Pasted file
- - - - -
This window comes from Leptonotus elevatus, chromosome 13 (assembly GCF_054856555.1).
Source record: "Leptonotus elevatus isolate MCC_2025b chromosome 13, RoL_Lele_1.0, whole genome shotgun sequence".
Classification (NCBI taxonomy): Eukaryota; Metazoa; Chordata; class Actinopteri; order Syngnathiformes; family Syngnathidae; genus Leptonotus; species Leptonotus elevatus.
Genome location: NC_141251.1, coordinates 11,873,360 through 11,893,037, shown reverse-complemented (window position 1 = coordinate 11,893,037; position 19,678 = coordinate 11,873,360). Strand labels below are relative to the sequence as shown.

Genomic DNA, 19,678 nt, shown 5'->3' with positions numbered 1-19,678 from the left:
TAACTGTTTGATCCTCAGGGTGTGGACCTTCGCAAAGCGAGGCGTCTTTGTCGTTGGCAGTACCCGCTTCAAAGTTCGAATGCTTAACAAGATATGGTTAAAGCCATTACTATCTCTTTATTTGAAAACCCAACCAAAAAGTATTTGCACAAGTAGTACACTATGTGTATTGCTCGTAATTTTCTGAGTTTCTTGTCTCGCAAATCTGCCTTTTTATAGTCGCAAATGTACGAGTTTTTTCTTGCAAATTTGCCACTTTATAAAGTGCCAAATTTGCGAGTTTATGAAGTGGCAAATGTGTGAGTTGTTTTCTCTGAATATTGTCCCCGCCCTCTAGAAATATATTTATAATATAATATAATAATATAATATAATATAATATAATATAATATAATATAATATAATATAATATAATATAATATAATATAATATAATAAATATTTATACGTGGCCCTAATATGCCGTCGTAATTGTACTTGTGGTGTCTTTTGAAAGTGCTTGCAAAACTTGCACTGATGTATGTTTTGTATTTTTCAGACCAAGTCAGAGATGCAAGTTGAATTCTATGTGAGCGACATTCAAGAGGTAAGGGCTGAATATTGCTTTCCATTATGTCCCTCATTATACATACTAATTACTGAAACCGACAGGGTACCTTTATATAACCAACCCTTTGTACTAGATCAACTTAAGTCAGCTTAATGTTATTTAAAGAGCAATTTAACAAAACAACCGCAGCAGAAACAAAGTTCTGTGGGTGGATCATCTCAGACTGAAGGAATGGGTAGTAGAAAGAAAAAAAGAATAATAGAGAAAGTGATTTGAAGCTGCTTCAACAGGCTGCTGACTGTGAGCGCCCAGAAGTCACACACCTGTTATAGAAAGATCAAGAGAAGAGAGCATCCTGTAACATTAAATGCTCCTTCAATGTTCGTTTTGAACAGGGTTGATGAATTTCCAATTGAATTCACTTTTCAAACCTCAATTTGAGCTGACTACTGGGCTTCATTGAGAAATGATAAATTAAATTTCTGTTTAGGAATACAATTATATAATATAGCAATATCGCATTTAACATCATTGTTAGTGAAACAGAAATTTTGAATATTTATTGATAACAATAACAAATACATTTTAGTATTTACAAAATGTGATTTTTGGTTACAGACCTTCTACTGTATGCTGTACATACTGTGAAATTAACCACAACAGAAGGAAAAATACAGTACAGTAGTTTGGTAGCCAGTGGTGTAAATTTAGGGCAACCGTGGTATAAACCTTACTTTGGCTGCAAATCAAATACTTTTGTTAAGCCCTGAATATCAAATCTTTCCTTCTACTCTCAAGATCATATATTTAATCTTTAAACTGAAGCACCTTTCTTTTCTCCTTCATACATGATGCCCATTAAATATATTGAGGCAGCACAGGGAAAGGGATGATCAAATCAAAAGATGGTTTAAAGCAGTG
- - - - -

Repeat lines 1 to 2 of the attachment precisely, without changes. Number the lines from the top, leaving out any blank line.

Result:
This window comes from Leptonotus elevatus, chromosome 13 (assembly GCF_054856555.1).
Source record: "Leptonotus elevatus isolate MCC_2025b chromosome 13, RoL_Lele_1.0, whole genome shotgun sequence".